The emphasis in managed care organizations on delivering only brief treatments directed solely at healing damage may rob patients of the very best weapons in the arsenal of therapy--making our patients stronger human beings. By working in the medical model and looking solely for the salves to heal the wounds, we have misplaced much of our science and much of our training. By embracing the disease model of psychotherapy, we have lost our birthright as psychologists, a birthright that embraces both healing what is weak and nurturing what is strong.

Why has psychology been so focused on the negative? Why has it adopted the premise--without a shred of evidence--that negative motivations are authentic and positive emotions are deriviative? There are several possible explanations. Negative emotions and experiences may be more urgent and therefore override positive ones. This would make evolutionary sense. Because negative emotions often reflect immediate problems or objective dangers, they should be powerful enough to force us to stop, increase vigilance, reflect on our behavior, and change our actions if necessary... So, on one level, psychology's focus on the negative may reflect differences in the survival value of negative versus positive emotions.

Perhaps we are oblivious to the survival value of positive emotions precisely because they are so important. Like the fish that is unaware of the water in which it swims, we take for granted a certain amount of hope, love, enjoyment, and trust because these are the very conditions that allow us to go on living. They are the fundamental conditions of existence, and if they are present, any amount of objective obstacles can be faced with equanimity, and even joy. Camus wrote that the foremost question of philosophy is why one should not commit suicide. One cannot answer that question just by curing depression; there must be positive reasons for living as well.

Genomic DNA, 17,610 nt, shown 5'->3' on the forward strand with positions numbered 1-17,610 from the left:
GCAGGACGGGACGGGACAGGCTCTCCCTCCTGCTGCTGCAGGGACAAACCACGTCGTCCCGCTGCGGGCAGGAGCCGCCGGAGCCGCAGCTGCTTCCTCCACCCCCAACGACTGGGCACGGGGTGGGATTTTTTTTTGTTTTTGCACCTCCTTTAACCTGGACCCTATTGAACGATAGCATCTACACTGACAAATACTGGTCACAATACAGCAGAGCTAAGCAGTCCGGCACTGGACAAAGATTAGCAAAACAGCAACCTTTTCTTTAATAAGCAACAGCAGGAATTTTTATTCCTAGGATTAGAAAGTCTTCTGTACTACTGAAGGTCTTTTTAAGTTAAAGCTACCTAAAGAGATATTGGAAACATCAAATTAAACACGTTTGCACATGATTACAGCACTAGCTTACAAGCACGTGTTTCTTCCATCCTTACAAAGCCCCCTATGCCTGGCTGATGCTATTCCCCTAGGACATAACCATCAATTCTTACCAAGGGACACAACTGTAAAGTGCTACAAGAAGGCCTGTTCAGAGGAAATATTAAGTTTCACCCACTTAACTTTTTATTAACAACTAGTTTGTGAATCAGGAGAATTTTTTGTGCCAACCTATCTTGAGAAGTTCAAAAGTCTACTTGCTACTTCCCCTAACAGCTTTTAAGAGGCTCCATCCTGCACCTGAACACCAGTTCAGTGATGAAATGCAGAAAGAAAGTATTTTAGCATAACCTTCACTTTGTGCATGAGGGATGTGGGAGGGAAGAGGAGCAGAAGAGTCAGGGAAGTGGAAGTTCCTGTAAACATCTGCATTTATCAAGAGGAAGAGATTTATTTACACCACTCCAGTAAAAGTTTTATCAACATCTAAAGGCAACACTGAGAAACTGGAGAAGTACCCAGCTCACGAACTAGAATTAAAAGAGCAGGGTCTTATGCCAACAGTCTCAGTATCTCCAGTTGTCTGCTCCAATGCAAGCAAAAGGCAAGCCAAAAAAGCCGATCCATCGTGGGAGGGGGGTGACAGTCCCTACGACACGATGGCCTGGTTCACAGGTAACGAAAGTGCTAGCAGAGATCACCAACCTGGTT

I predict that in this new century positive psychology will come to understand and build those factors that allow individuals, communities, and societiies to flourish. Such a science will not need to start afresh. It requires for the most part just a refocusing of scientific energy... As a side effect of studying positive human traits, science will learn how to better treat and prevent mental, as well as some physical, illnesses. As a main effect, we will learn how to build the qualities that help individuals and communities not just endure and survive but also flourish.

Discovering Your Strengths, J. Rettew, S. Lopez

When asked about personal strengths at a job interview, most people respond with some sort of forced, vague, and/or canned response that is somewhat awkward and incongruent. Even when folks know the question is coming, they struggle with an answer. "Most people think they know what they are good at. They are usually wrong. More often, people know what they are not good at—and even then more people are wrong than right". The awkwardness in responses to this question perhaps can be explained by a cultural reluctance to boast about ourselves, because many people are raised with modesty as an aspirational virtue. Conversely, in today's American culture, it is perfectly acceptable, and often encouraged, to focus on what one does not do well.

There are several theories as to why we have a tendency to focus on the negative. One such belief is that focusing on weaknesses or problems is an adaptive strategy. Throughout our history, focusing on our weaknesses or on what goes wrong in situations has promoted survival because what goes wrong has had dire implications. In today's society, however, what we do not do as well, and the problems we face on a daily basis have more mundane consequences.

A strength is a capacity for feeling, thinking, and behaving in a way that allows optimal functioning in the pursuit of valued outcomes. This definition refers to the potentially broad benefit of strengths and yet does not suggest that strengths carry any inherent moral value. This is arguably a pragmatic definition, capturing the phenomena likely of interest in the real world.

Clifton... viewed strengths as extensions of talent. More precisely, the strength construct combines talent with associated knowledge, skills, and effort and is defined as the ability to provide consistent, near-perfect performance in a specific task.

The word discover, when used to describe the process of learning about and incorporating one's strengths, is apt terminology because it implies the pre-existence of the strengths, finding something that is already there in you.